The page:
by Pete Goddard and Atul Hatwal
This was the message to Ramsay Macdonald from the unhappy troops in his the party. Having become leader in 1911, Macdonald had arrived to find the workers of the nation ready for a Millwall wave of industrial unrest rippling across dockers, miners and rail-workers. This was like a Mexican wave, but with less cheering and more broken noses.
It left Macdonald in a tricky position as, at the same time as being the representatives of the working man, he was determined to establish Labour as a “respectable” party (as opposed to a Respect party, which is something different). Consequently, he was less than keen to be seen to be on the side of rioters and militant strikers.
As part of his plan to establish Labour, Macdonald had operated an informal electoral pact with the Liberals since 1903, each giving the other a clear run at the Tories. For Labour it had helped build the parliamentary party to 42 seats.
With the Liberals now in government, it also meant Labour could get scraps of their legislation through in return for continued support.
While this did rather make them the dog at the Liberal party banquet, that was of more practical benefit than being the starving man outside, watching everybody else eat.
But on the other hand, who wants to be a dog, aside from people with a burning desire to lick their own genitals? Certainly not the party rank and file, who quite reasonably felt that being on the side of the workers sort of came with the job description for Labour – the clue is in the name after all.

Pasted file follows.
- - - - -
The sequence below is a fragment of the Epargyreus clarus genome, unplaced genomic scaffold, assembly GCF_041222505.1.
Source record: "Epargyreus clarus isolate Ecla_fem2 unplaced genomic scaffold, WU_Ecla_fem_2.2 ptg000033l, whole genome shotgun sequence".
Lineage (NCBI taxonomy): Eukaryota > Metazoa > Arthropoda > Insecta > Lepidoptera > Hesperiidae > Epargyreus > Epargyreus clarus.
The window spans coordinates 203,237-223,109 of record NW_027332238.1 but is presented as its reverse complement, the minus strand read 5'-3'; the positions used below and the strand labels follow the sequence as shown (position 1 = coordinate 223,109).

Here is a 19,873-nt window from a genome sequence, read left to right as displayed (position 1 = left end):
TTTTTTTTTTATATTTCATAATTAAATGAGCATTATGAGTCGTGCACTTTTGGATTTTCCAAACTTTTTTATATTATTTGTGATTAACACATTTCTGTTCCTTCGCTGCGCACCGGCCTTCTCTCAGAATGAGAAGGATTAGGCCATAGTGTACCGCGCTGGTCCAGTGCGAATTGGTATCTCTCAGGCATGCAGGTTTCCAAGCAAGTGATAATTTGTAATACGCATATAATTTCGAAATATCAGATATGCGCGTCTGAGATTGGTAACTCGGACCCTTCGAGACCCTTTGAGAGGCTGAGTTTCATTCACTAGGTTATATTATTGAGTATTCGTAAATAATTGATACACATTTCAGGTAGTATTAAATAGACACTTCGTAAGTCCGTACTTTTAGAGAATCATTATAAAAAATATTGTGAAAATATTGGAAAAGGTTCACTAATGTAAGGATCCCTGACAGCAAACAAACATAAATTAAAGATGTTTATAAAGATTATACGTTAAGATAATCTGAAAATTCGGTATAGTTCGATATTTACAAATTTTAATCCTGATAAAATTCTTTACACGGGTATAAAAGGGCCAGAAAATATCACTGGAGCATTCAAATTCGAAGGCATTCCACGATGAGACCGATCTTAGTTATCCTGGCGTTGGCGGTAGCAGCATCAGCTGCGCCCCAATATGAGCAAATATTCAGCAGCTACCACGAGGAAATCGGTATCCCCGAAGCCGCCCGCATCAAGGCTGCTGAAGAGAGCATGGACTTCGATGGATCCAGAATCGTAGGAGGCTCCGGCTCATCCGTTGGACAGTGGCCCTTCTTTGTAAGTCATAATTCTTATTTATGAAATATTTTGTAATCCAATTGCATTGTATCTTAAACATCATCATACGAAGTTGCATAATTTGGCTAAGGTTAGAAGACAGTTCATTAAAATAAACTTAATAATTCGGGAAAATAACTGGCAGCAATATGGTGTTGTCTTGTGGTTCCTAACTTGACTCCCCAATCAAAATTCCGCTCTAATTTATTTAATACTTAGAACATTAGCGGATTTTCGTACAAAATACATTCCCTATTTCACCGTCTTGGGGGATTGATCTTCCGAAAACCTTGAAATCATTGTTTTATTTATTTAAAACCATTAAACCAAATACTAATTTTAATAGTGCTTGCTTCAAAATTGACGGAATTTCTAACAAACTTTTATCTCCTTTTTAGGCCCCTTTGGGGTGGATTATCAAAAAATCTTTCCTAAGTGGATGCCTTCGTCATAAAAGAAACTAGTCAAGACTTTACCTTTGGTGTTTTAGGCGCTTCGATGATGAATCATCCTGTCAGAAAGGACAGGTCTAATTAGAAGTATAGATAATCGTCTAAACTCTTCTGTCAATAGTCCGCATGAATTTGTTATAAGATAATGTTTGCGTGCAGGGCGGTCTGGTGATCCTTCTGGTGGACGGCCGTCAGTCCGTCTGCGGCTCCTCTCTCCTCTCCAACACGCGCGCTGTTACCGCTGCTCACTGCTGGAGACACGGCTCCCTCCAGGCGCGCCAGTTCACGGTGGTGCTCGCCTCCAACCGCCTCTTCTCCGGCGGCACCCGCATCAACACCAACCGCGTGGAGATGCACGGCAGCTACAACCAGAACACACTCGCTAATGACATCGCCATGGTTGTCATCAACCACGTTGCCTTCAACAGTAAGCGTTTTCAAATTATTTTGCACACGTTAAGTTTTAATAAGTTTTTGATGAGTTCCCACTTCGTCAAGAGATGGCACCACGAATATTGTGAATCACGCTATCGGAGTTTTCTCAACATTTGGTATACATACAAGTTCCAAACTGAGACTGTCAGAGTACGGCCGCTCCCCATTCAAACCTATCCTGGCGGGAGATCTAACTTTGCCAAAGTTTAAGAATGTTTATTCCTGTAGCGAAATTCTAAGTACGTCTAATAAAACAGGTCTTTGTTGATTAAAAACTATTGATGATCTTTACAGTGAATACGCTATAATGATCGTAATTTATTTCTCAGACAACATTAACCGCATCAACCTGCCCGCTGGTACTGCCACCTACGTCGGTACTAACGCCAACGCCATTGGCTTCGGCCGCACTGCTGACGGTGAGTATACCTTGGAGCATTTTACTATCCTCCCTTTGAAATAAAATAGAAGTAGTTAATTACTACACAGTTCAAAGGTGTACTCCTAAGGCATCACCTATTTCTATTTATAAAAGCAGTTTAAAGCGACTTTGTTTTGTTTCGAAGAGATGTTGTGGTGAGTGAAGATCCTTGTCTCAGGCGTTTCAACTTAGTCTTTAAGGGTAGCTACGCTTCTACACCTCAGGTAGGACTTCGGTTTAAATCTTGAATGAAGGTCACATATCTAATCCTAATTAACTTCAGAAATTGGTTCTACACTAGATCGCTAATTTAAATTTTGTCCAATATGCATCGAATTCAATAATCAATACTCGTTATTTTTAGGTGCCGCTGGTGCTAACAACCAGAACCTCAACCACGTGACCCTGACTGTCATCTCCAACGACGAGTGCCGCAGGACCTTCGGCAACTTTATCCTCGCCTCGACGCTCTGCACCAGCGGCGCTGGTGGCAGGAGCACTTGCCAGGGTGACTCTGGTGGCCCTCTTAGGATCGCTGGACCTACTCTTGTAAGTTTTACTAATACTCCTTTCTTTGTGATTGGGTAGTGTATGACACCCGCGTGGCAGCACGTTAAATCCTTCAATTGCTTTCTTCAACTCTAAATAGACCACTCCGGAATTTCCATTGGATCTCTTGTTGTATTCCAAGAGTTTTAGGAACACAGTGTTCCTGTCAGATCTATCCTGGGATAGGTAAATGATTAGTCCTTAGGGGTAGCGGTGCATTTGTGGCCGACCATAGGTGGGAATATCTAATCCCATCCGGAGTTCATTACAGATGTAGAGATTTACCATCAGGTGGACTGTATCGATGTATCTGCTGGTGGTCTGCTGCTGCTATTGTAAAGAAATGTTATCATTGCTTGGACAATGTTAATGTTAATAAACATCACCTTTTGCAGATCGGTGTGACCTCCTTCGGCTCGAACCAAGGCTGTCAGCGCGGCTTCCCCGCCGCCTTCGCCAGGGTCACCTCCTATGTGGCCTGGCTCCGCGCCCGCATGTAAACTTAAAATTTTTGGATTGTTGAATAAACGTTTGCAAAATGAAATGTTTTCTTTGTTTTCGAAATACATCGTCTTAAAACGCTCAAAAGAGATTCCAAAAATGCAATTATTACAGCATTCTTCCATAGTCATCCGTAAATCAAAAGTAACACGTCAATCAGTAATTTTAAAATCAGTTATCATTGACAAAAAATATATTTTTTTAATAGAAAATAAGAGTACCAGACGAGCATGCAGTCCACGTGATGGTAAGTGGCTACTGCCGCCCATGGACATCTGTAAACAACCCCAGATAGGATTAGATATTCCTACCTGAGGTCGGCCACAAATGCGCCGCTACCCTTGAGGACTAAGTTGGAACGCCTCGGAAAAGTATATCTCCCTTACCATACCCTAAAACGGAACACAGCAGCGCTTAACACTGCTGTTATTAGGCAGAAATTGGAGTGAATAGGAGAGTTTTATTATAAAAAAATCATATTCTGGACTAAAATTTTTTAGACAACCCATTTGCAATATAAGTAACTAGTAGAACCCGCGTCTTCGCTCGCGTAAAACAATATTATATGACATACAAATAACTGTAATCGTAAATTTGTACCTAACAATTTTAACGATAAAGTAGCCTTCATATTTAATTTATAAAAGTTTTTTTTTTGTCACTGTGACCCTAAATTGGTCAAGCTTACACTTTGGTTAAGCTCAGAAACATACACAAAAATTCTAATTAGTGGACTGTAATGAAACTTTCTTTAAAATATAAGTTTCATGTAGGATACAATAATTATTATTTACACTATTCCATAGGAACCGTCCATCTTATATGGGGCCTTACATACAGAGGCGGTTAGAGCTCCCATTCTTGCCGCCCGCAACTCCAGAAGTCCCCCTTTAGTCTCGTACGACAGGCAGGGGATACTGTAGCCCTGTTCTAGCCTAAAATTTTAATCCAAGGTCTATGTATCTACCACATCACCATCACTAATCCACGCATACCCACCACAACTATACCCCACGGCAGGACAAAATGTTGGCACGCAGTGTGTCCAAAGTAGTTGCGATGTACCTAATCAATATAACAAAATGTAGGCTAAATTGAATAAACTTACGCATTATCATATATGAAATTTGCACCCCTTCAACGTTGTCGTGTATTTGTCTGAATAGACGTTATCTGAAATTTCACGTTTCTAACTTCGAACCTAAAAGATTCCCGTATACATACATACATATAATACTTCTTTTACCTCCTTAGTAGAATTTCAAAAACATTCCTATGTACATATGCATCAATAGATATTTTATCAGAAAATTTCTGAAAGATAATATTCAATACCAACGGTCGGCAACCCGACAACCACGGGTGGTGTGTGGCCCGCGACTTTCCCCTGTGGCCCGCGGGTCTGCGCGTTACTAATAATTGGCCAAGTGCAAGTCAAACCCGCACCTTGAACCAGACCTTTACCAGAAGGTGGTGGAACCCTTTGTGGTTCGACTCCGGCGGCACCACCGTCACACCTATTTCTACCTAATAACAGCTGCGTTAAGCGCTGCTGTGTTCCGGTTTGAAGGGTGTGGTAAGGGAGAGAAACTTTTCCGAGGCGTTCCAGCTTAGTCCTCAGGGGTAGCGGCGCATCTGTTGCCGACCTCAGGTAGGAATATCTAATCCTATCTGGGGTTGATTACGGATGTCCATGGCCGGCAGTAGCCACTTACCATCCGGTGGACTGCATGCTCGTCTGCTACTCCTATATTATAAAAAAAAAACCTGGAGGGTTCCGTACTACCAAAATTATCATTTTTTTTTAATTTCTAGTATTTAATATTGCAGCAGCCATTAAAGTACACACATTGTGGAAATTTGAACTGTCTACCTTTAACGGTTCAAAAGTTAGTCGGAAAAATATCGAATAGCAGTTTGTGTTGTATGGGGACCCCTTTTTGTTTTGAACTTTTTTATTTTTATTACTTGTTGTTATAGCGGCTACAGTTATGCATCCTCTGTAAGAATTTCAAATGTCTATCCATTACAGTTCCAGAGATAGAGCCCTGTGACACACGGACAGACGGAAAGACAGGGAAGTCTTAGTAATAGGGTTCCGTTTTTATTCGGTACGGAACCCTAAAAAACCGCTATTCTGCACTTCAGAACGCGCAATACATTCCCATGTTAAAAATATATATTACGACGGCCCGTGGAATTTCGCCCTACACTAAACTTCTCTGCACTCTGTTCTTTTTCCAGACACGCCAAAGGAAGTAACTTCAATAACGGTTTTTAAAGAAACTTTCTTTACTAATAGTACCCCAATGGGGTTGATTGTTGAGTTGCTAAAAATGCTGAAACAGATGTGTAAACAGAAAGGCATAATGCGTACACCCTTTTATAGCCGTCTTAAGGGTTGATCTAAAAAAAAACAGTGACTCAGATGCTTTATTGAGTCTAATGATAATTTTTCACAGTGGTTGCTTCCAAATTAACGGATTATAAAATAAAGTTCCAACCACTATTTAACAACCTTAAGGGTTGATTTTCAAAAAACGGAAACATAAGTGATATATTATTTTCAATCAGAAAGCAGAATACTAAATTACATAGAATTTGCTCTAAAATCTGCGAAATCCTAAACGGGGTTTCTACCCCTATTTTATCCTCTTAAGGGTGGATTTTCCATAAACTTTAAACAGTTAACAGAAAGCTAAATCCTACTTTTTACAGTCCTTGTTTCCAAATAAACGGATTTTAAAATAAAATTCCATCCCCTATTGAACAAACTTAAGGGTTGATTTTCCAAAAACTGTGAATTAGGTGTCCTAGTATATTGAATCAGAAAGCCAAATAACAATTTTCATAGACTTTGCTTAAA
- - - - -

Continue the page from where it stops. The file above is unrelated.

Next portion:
If all Labour was doing was backing the Liberals, what was the point of setting up a different party in the first place?
So Macdonald subtly shifted strategy. He didn’t turn his full rhetorical fire on the government, but he did change the approach on by-elections. After 1911, Labour’s leadership exercised a little more willingness to run candidates where a Liberal was standing.
Partially Macdonald’s hand was forced by pressure from within the party, but there was also merit in gauging Labour’s strength. Even if they didn’t beat the Liberals, a strong electoral showing might strengthen his hand when negotiating with the government – after all the Liberals weren’t even the largest party.
So, between 1911 and summer 1914, out of 50 by-elections in Liberal seats, Labour contested an unprecedented 14 seats.
There was good news and bad news.
On the plus side, the by-elections proved that Labour could secure a reasonable number of votes, demonstrating there was some appetite for socialist candidates.
Less happily, it turned out that this was an appetite for a snack, rather than the full meal. Despite a decent showing most of the time, Labour lost every election, while the Liberals were almost always victorious. Almost. There were five exceptions. In these five races, Labour’s intervention helped the Tories nick the seat instead. Oops.
Worse, the Liberals took these interventions quite badly and decided to give Labour a taste of their own medicine. “Come at me, bro,” declared Asquith, and ran some candidates where Labour faced a by-election.
Two Labour seats fell to the Liberals this way. In a third the Liberal intervention was enough to split the vote and let the devious Tory strategy of “sit back, do nothing and let them bicker” triumph again.
As if regular by-election drubbings at the hands of Liberals and Tories weren’t bad enough, one of Labour’s more emotional MPs, George Lansbury (grandfather of Angela), struck on a new and exciting way to bugger things up.
Lansbury resigned his seat in order to force a by-election. His plan was to highlight the pressing need for women’s suffrage, coasting to victory on the obvious wave of public support for the issue.